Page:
Discussion Guide for Living Economies
Welcome to the YES! Discussion Guide Series
We're delighted that you've decided to take up some of the issues explored in YES! magazine in your class or discussion group. When people gather in groups to talk with mutual respect and caring about the critical issues of our time, they create a powerful avenue for constructive social change. The staff of YES! magazine has prepared this guide to help you get started. We hope you'll find it useful.
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While the stock market was daily reaching new heights and Americans in droves were investing in the boom, few questioned our culture's turn toward consumerism, corporatism, and division between haves and have nots. But now , as corporate scandal follows corporate scandal and the stock market heads ever downward, dragging ordinary folks' retirement savings with it, there is a historic opportunity to reconsider our economy's course. Congressional debates on accounting standards ring flat. They don't begin to address the American people's sense that something has gone fundamentally wrong.
What might fundamental change look like? If our corporate economy has gone down a suicide path, what would a living economy look like? In this issue of YES! we invite you to consider stories that show what an economy that serves living communities might look like. We encourage you to read the following articles to prepare for a discussion of this issue:
- David C. Korten, "Economies for Life,"
- Anthony Flaccavento, "From the Earth, Up,"
- Michael Hudson, "It Shall Be a Jubilee Unto You,"
- Frances Moore Lappé and Anna Lappé, "Of Land and Hope,"
- Sarah Ruth van Gelder, "Twelve Things to Do Now About Corporations,"
Turning Away From the Suicide Economy
“Rule by global corporations and financial speculators engaged in the single-minded pursuit of money is destroying communities, cultures, and natural systems everywhere on the planet,” David Korten explains. But this suicide economy, in which the wealthy few monopolize the planet's resources, is not the only possibility. We could have living economies based on local businesses, both for-profit and nonprofit, owned by people who have direct stakes in the impacts the businesses create, giving them an incentive to make their impacts positive. Our lives could be dramatically different if they were dominated not by unaccountable mega-conglomerates, but shaped around creating real wealth for ourselves and those around us.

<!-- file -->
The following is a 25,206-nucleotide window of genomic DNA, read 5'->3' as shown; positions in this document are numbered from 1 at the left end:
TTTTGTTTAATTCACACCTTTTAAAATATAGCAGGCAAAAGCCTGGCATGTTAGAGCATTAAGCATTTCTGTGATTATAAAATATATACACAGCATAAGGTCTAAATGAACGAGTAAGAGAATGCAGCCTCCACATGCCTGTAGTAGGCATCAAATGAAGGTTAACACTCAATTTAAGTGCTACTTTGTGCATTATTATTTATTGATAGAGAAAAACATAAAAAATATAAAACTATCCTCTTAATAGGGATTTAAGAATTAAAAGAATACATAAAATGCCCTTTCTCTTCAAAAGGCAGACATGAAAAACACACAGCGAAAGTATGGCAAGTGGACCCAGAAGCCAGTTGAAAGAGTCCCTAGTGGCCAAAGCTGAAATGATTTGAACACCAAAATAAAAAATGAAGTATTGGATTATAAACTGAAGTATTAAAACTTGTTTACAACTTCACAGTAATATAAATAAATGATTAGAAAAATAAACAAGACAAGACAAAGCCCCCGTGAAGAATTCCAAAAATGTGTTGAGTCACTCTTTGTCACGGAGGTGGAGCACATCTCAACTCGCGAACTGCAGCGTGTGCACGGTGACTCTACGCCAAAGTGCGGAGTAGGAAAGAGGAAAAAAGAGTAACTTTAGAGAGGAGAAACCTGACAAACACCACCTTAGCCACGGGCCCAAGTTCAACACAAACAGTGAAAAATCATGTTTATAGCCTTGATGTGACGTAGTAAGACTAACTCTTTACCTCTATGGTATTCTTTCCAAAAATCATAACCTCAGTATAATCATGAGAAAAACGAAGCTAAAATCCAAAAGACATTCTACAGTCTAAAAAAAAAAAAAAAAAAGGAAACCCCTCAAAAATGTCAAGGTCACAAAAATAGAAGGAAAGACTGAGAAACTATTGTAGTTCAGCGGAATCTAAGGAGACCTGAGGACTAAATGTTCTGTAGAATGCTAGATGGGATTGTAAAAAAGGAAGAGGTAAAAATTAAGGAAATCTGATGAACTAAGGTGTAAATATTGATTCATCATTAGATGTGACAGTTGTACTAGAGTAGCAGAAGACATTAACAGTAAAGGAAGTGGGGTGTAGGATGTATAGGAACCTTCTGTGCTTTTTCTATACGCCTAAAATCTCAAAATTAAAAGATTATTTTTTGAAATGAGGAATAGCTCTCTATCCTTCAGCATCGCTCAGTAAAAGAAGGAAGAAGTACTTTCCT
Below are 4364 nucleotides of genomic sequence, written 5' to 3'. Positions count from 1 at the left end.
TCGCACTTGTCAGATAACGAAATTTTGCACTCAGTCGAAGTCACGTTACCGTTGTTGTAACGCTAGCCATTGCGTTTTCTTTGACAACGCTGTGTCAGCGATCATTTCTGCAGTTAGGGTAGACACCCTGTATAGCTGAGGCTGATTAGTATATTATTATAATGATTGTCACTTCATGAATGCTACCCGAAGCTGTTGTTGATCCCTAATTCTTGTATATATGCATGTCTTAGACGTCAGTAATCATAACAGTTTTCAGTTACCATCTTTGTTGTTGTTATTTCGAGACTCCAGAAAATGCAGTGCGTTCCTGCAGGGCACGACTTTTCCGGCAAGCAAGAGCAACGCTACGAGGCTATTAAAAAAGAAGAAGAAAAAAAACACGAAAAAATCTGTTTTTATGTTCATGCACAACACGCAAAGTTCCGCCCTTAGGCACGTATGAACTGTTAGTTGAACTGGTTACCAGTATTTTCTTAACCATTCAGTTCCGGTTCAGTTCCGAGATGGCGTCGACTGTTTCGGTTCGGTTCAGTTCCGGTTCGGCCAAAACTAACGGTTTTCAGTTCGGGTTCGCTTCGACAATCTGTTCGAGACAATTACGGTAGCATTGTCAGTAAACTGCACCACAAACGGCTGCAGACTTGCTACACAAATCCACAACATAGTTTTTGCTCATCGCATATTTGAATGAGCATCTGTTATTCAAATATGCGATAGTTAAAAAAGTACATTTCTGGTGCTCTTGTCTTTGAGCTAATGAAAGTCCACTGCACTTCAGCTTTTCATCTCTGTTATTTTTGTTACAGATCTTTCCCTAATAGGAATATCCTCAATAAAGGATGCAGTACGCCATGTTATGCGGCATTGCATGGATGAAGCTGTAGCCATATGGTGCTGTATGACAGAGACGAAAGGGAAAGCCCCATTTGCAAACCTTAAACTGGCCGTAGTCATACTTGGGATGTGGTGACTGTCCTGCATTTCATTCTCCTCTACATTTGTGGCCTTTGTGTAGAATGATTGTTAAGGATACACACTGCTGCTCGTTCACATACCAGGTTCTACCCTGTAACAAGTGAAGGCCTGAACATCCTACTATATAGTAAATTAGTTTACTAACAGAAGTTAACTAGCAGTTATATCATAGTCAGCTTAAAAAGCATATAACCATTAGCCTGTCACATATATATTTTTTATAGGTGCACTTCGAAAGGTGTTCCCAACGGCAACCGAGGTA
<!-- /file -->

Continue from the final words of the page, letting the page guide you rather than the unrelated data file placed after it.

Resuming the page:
Where might you start creating these economies? What percentage of your spending, investing, and time could you shift to the living economy? What helps make that possible? What makes that difficult?
Which local businesses already exist that are trying to pay living wages, practice sustainability, and foster community? How might you participate in efforts to support these businesses?
What economic and political decisions can you make to shift toward a local living economy and withdraw resources from the suicide economy?
Sustaining a Region
Appalachia has been exploited by resource-extractive industry for centuries. But with tobacco farming in decline and timber and mining companies downsizing and exporting jobs, the region needed alternatives. Appalachian Sustainable Development has been working to pull the many elements of a new economy together —organic farmers, local supermarkets to sell the produce, a local label to alert customers of what produce is local and organic, a kitchen incubator to create value-added products made from local produce, and a sustainable forestry program.
What are the economic actors in your region that you'd like to see phased out or transformed? What might take their places?
What resources are available to you to be drawn into a local, sustainable economy with living wage jobs? What strengths exist in your community? How might they be supported and linked? What is missing from your region and how might it be supplied?